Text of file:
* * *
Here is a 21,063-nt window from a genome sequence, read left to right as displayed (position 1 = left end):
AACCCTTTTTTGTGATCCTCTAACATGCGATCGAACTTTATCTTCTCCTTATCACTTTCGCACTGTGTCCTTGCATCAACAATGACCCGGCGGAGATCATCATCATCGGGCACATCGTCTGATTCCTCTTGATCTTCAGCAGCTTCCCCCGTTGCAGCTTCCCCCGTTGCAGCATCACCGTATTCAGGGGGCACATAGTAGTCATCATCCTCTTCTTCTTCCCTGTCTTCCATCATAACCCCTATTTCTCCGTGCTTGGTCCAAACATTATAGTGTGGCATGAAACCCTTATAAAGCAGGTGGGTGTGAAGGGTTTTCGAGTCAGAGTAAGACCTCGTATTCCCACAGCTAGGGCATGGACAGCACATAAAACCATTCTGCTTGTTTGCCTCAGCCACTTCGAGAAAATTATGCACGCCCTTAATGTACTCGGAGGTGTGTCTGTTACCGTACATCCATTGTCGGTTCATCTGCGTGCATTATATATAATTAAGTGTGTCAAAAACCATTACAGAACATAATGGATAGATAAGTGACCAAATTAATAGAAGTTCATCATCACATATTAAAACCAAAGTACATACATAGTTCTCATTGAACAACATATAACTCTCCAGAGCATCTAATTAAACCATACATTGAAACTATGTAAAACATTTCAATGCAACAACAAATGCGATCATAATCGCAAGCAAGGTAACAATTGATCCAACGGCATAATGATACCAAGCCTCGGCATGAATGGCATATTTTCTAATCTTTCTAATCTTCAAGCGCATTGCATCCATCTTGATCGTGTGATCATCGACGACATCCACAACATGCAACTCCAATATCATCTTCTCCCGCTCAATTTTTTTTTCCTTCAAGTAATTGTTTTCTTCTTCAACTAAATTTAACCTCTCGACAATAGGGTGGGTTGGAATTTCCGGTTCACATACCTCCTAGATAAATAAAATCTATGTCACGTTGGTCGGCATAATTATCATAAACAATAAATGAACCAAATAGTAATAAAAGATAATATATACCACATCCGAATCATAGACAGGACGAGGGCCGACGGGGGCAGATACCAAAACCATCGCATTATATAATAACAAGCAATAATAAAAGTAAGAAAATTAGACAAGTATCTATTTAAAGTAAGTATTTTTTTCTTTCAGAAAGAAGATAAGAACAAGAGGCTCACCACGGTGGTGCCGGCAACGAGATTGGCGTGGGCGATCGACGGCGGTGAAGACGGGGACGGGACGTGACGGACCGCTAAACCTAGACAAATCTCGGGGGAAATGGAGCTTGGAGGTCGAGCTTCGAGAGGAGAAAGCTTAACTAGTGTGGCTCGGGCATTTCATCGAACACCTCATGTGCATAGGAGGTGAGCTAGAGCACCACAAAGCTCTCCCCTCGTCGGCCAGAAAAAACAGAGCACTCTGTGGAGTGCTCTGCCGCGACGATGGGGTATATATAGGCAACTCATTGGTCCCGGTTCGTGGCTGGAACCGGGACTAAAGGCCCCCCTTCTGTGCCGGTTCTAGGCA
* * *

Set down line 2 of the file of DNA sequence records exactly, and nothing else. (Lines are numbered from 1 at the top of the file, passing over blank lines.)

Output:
AACCCTTTTTTGTGATCCTCTAACATGCGATCGAACTTTATCTTCTCCTTATCACTTTCGCACTGTGTCCTTGCATCAACAATGACCCGGCGGAGATCATCATCATCGGGCACATCGTCTGATTCCTCTTGATCTTCAGCAGCTTCCCCCGTTGCAGCTTCCCCCGTTGCAGCATCACCGTATTCAGGGGGCACATAGTAGTCATCATCCTCTTCTTCTTCCCTGTCTTCCATCATAACCCCTATTTCTCCGTGCTTGGTCCAAACATTATAGTGTGGCATGAAACCCTTATAAAGCAGGTGGGTGTGAAGGGTTTTCGAGTCAGAGTAAGACCTCGTATTCCCACAGCTAGGGCATGGACAGCACATAAAACCATTCTGCTTGTTTGCCTCAGCCACTTCGAGAAAATTATGCACGCCCTTAATGTACTCGGAGGTGTGTCTGTTACCGTACATCCATTGTCGGTTCATCTGCGTGCATTATATATAATTAAGTGTGTCAAAAACCATTACAGAACATAATGGATAGATAAGTGACCAAATTAATAGAAGTTCATCATCACATATTAAAACCAAAGTACATACATAGTTCTCATTGAACAACATATAACTCTCCAGAGCATCTAATTAAACCATACATTGAAACTATGTAAAACATTTCAATGCAACAACAAATGCGATCATAATCGCAAGCAAGGTAACAATTGATCCAACGGCATAATGATACCAAGCCTCGGCATGAATGGCATATTTTCTAATCTTTCTAATCTTCAAGCGCATTGCATCCATCTTGATCGTGTGATCATCGACGACATCCACAACATGCAACTCCAATATCATCTTCTCCCGCTCAATTTTTTTTTCCTTCAAGTAATTGTTTTCTTCTTCAACTAAATTTAACCTCTCGACAATAGGGTGGGTTGGAATTTCCGGTTCACATACCTCCTAGATAAATAAAATCTATGTCACGTTGGTCGGCATAATTATCATAAACAATAAATGAACCAAATAGTAATAAAAGATAATATATACCACATCCGAATCATAGACAGGACGAGGGCCGACGGGGGCAGATACCAAAACCATCGCATTATATAATAACAAGCAATAATAAAAGTAAGAAAATTAGACAAGTATCTATTTAAAGTAAGTATTTTTTTCTTTCAGAAAGAAGATAAGAACAAGAGGCTCACCACGGTGGTGCCGGCAACGAGATTGGCGTGGGCGATCGACGGCGGTGAAGACGGGGACGGGACGTGACGGACCGCTAAACCTAGACAAATCTCGGGGGAAATGGAGCTTGGAGGTCGAGCTTCGAGAGGAGAAAGCTTAACTAGTGTGGCTCGGGCATTTCATCGAACACCTCATGTGCATAGGAGGTGAGCTAGAGCACCACAAAGCTCTCCCCTCGTCGGCCAGAAAAAACAGAGCACTCTGTGGAGTGCTCTGCCGCGACGATGGGGTATATATAGGCAACTCATTGGTCCCGGTTCGTGGCTGGAACCGGGACTAAAGGCCCCCCTTCTGTGCCGGTTCTAGGCA